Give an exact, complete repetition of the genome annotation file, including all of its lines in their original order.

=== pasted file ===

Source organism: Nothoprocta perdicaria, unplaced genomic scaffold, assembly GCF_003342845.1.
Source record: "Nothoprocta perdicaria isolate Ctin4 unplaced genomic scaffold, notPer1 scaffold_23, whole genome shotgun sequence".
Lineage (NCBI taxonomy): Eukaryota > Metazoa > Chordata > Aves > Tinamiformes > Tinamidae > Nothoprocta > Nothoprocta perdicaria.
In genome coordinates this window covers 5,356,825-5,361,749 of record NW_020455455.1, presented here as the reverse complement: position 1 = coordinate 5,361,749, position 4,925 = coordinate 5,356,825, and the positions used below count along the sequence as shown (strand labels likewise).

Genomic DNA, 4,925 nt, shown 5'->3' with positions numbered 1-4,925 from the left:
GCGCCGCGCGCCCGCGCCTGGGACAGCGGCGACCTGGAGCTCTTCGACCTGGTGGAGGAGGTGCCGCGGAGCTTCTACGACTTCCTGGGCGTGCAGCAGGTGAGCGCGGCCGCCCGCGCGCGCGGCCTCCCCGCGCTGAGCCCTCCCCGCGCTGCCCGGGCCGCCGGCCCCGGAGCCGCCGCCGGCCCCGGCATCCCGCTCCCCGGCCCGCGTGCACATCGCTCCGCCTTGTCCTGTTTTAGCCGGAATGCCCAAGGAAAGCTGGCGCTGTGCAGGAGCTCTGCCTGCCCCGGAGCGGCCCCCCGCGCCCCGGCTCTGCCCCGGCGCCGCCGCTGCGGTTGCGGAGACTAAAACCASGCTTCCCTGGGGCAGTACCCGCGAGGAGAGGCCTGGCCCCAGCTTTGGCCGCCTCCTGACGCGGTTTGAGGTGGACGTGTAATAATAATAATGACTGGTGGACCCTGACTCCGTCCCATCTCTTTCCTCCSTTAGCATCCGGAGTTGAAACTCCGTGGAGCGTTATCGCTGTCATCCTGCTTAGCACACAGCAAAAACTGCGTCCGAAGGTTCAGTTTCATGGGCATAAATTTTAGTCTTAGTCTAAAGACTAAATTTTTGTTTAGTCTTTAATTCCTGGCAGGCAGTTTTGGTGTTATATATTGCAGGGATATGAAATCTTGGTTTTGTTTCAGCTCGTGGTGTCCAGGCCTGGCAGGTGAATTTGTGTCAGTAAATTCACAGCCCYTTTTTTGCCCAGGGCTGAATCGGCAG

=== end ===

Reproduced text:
Source organism: Nothoprocta perdicaria, unplaced genomic scaffold, assembly GCF_003342845.1.
Source record: "Nothoprocta perdicaria isolate Ctin4 unplaced genomic scaffold, notPer1 scaffold_23, whole genome shotgun sequence".
Lineage (NCBI taxonomy): Eukaryota > Metazoa > Chordata > Aves > Tinamiformes > Tinamidae > Nothoprocta > Nothoprocta perdicaria.
In genome coordinates this window covers 5,356,825-5,361,749 of record NW_020455455.1, presented here as the reverse complement: position 1 = coordinate 5,361,749, position 4,925 = coordinate 5,356,825, and the positions used below count along the sequence as shown (strand labels likewise).

Genomic DNA, 4,925 nt, shown 5'->3' with positions numbered 1-4,925 from the left:
GCGCCGCGCGCCCGCGCCTGGGACAGCGGCGACCTGGAGCTCTTCGACCTGGTGGAGGAGGTGCCGCGGAGCTTCTACGACTTCCTGGGCGTGCAGCAGGTGAGCGCGGCCGCCCGCGCGCGCGGCCTCCCCGCGCTGAGCCCTCCCCGCGCTGCCCGGGCCGCCGGCCCCGGAGCCGCCGCCGGCCCCGGCATCCCGCTCCCCGGCCCGCGTGCACATCGCTCCGCCTTGTCCTGTTTTAGCCGGAATGCCCAAGGAAAGCTGGCGCTGTGCAGGAGCTCTGCCTGCCCCGGAGCGGCCCCCCGCGCCCCGGCTCTGCCCCGGCGCCGCCGCTGCGGTTGCGGAGACTAAAACCASGCTTCCCTGGGGCAGTACCCGCGAGGAGAGGCCTGGCCCCAGCTTTGGCCGCCTCCTGACGCGGTTTGAGGTGGACGTGTAATAATAATAATGACTGGTGGACCCTGACTCCGTCCCATCTCTTTCCTCCSTTAGCATCCGGAGTTGAAACTCCGTGGAGCGTTATCGCTGTCATCCTGCTTAGCACACAGCAAAAACTGCGTCCGAAGGTTCAGTTTCATGGGCATAAATTTTAGTCTTAGTCTAAAGACTAAATTTTTGTTTAGTCTTTAATTCCTGGCAGGCAGTTTTGGTGTTATATATTGCAGGGATATGAAATCTTGGTTTTGTTTCAGCTCGTGGTGTCCAGGCCTGGCAGGTGAATTTGTGTCAGTAAATTCACAGCCCYTTTTTTGCCCAGGGCTGAATCGGCAG